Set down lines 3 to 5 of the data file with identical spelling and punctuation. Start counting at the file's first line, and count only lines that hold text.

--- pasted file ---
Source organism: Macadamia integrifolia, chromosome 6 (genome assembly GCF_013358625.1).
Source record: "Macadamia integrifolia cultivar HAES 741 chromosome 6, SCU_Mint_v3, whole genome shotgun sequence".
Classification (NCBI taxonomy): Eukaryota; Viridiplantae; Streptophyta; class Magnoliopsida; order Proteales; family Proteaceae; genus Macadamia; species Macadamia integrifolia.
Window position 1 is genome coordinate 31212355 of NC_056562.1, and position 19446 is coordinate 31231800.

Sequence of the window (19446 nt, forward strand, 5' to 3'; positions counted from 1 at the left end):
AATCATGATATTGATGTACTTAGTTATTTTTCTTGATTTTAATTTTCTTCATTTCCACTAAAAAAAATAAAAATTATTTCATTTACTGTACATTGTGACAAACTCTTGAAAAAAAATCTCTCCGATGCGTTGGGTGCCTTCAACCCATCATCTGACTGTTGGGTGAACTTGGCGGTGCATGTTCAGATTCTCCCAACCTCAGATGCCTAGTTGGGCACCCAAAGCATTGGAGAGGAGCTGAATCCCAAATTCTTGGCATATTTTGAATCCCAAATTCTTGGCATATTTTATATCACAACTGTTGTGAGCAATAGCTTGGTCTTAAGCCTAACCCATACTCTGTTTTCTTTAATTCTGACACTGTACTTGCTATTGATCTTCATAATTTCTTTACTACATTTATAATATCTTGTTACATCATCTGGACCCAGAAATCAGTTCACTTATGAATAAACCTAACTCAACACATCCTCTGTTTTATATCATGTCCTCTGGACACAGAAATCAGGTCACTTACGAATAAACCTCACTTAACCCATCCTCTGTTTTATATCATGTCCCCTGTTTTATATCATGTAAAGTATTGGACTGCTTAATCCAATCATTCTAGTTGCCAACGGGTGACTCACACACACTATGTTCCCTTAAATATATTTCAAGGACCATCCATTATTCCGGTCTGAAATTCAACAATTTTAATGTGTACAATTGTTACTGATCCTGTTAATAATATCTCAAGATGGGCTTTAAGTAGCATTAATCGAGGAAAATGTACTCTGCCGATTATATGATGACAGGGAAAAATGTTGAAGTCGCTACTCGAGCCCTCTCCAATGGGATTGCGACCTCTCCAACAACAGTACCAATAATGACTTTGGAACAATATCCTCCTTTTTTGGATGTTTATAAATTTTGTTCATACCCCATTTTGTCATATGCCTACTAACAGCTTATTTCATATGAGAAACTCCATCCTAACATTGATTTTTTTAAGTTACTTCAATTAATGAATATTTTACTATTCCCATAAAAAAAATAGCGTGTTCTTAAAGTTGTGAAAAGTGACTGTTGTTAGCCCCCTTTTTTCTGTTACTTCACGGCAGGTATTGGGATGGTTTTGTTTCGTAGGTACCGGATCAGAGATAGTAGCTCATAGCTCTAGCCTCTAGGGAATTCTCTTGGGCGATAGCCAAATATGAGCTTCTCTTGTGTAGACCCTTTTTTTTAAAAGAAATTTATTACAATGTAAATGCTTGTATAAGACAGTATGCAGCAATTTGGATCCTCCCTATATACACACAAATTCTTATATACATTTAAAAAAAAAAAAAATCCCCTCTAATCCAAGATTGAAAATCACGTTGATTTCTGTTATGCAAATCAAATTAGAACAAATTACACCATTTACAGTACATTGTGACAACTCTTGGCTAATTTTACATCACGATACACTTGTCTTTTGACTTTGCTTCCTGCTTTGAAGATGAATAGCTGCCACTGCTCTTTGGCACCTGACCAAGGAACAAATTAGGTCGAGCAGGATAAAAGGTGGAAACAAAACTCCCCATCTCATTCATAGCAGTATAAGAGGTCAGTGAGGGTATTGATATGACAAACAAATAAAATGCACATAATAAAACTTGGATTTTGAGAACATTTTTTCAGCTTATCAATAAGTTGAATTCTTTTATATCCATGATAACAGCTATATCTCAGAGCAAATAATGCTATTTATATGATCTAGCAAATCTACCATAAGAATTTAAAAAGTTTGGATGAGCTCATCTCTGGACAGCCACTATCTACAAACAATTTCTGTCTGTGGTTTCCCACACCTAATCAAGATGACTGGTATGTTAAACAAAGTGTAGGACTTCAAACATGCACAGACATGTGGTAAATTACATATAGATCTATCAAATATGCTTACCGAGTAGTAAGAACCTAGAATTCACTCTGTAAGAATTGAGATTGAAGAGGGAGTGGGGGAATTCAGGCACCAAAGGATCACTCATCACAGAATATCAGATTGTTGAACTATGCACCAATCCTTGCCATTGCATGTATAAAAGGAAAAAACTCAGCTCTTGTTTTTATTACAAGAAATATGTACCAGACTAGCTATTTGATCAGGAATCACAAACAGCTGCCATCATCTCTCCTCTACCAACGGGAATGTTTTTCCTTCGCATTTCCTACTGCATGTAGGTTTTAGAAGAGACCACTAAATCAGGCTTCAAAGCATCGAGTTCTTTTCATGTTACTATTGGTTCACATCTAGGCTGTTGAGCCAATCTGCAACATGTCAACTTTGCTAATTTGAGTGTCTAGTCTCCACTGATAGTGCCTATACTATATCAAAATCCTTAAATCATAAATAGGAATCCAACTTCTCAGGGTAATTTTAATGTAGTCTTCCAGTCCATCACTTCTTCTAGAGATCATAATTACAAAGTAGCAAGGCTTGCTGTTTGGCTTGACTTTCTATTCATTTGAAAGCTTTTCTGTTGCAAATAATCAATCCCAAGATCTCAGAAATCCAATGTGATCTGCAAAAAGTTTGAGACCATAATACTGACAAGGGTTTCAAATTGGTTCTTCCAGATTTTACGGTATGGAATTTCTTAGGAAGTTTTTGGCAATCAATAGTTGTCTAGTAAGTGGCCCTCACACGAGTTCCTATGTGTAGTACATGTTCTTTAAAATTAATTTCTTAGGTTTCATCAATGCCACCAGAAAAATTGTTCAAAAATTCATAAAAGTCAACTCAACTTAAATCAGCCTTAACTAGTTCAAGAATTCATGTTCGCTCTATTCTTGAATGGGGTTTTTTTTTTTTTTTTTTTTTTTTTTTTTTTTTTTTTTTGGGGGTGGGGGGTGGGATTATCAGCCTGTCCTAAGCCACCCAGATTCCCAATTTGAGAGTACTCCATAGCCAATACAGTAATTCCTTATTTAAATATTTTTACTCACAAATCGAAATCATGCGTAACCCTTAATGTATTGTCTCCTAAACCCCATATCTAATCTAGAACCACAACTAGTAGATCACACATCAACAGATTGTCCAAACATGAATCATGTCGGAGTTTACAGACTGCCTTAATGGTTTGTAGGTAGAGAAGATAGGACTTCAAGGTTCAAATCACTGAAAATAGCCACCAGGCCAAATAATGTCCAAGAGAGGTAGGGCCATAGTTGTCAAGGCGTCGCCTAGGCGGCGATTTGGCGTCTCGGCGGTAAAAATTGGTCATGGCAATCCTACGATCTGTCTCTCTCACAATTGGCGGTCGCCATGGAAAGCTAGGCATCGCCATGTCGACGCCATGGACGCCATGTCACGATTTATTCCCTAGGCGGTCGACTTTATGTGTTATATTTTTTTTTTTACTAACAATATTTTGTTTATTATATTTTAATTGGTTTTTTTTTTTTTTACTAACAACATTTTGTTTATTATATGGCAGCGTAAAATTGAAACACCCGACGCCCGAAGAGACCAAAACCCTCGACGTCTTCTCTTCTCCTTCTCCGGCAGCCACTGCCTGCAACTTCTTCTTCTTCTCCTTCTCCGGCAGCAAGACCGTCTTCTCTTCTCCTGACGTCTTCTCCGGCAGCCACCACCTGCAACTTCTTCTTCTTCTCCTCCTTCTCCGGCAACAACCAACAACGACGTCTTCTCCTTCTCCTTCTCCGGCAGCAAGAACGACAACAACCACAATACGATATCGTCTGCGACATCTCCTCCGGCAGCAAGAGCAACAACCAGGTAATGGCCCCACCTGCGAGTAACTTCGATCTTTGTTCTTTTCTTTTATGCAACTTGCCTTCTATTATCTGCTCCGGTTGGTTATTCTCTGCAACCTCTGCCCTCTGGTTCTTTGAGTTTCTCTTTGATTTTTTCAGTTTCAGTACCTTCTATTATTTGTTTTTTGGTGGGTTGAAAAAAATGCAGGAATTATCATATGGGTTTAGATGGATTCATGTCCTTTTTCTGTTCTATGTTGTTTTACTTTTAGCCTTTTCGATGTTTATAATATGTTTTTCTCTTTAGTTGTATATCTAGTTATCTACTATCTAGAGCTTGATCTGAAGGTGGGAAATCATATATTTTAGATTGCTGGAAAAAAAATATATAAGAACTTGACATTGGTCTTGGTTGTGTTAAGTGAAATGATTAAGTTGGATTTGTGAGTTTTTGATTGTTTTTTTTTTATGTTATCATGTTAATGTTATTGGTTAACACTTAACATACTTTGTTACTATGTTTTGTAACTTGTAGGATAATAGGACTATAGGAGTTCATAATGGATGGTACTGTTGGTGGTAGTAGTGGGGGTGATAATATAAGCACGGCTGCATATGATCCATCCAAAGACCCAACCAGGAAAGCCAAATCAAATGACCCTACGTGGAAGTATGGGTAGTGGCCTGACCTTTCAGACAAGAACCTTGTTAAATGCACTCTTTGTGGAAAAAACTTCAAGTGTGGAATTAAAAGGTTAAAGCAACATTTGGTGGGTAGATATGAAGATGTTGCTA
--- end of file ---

Classification (NCBI taxonomy): Eukaryota; Viridiplantae; Streptophyta; class Magnoliopsida; order Proteales; family Proteaceae; genus Macadamia; species Macadamia integrifolia.
Window position 1 is genome coordinate 31212355 of NC_056562.1, and position 19446 is coordinate 31231800.

Sequence of the window (19446 nt, forward strand, 5' to 3'; positions counted from 1 at the left end):